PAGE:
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Englishmen have come, perhaps from Ambat’s[1] factory.” Ramcharan used to pronounce Amyatt, as Ambat.

“What is the fear?"

“There are eight men.”

“If I am to hide myself, what will become of the women who are in the house? Go, fetch my gun.”

If Ramcharan had known the English well, he would not have advised Protap to hide himself. By the time the above conversation had been going on, the house was suddenly filled with light. Johnson gave a burning candle into the hand of a sepoy. In the light of the candle the Englishmen saw two men standing on the steps.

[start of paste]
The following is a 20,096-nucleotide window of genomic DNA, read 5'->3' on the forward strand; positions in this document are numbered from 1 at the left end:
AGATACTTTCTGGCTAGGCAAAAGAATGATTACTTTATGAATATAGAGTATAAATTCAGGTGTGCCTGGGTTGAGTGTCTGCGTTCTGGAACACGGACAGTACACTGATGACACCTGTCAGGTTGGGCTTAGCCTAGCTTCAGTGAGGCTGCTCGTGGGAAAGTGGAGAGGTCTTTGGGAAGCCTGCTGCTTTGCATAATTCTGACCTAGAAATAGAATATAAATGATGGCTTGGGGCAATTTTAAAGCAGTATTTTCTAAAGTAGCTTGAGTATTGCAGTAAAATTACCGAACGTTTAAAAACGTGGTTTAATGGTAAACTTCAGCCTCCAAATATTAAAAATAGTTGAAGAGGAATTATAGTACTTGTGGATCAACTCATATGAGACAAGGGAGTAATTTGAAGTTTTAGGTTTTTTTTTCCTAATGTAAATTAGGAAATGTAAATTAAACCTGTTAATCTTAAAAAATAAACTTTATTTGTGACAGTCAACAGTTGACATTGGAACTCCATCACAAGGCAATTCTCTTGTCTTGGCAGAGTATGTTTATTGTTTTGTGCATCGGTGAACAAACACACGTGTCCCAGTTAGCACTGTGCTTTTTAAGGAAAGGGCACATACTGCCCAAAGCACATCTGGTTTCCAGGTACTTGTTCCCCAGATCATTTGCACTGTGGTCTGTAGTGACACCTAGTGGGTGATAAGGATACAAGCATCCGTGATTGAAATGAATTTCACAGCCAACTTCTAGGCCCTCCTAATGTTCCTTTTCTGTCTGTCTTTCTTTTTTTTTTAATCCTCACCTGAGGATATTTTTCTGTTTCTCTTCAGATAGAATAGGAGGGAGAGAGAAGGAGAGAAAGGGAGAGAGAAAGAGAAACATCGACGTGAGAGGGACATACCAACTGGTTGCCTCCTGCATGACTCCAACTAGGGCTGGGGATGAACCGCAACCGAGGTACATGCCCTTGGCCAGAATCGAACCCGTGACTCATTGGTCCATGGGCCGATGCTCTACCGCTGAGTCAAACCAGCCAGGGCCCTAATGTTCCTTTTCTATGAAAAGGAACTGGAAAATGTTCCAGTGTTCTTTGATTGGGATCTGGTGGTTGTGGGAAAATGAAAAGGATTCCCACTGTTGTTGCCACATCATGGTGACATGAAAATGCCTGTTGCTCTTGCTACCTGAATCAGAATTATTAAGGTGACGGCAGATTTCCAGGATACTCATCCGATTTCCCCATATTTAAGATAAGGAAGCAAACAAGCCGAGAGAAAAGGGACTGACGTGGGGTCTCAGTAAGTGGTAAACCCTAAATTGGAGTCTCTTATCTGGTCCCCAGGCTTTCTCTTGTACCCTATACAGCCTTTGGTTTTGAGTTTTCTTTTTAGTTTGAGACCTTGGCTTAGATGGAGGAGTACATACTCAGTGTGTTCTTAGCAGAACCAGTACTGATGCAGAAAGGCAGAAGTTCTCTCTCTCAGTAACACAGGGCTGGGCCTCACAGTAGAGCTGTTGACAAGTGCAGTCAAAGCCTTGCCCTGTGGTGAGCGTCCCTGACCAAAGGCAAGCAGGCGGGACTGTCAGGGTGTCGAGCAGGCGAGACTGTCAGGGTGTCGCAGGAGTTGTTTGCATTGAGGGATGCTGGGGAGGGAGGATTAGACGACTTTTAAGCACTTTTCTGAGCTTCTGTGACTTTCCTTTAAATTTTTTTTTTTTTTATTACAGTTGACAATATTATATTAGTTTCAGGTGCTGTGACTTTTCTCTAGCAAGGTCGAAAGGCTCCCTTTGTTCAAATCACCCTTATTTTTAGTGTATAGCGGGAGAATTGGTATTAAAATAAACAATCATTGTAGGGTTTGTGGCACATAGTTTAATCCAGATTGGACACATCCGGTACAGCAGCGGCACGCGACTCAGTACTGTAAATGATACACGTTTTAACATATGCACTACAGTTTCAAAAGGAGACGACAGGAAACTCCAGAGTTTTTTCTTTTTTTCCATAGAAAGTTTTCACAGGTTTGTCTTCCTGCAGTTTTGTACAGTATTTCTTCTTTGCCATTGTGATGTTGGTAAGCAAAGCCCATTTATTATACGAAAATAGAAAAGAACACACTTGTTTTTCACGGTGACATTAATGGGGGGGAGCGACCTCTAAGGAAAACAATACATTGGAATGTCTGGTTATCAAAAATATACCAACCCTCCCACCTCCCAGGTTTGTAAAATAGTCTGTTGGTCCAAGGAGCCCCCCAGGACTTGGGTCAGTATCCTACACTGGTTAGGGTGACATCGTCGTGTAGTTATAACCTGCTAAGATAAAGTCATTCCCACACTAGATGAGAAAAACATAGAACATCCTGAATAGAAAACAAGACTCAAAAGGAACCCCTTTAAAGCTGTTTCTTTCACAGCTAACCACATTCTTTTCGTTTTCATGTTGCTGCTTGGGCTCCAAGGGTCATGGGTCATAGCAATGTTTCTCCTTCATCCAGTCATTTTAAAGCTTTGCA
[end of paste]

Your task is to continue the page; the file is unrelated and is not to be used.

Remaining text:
“What, are these the men?” asked Johnson of Bakaullah.

Bakaullah could not exactly make out. He had seen Protap and Ramcharan in a dark night, consequently he could not clearly recognize. But the pain of his broken arm had become insufferable; some one must pay for it and he said, “Yes, they are the men,” without any further hesitation.

Then like a tiger the Englishmen bounced up the stairs. When Ramcharan found that the sepoys were following, he flew headlong up the steps to fetch Protap’s gun.

Johnson saw it, aimed his pistol, and fired. Shot in the leg, Ramcharan lost his locomotion, and he plumped down on the ground.

Protap was unarmed but loath to run away; moreover he saw what happened to Ramcharan in the attempt.

“Who are you?” quietly asked Protap, “What brings you here?”

  1. It is a Bengali word which means nettlerash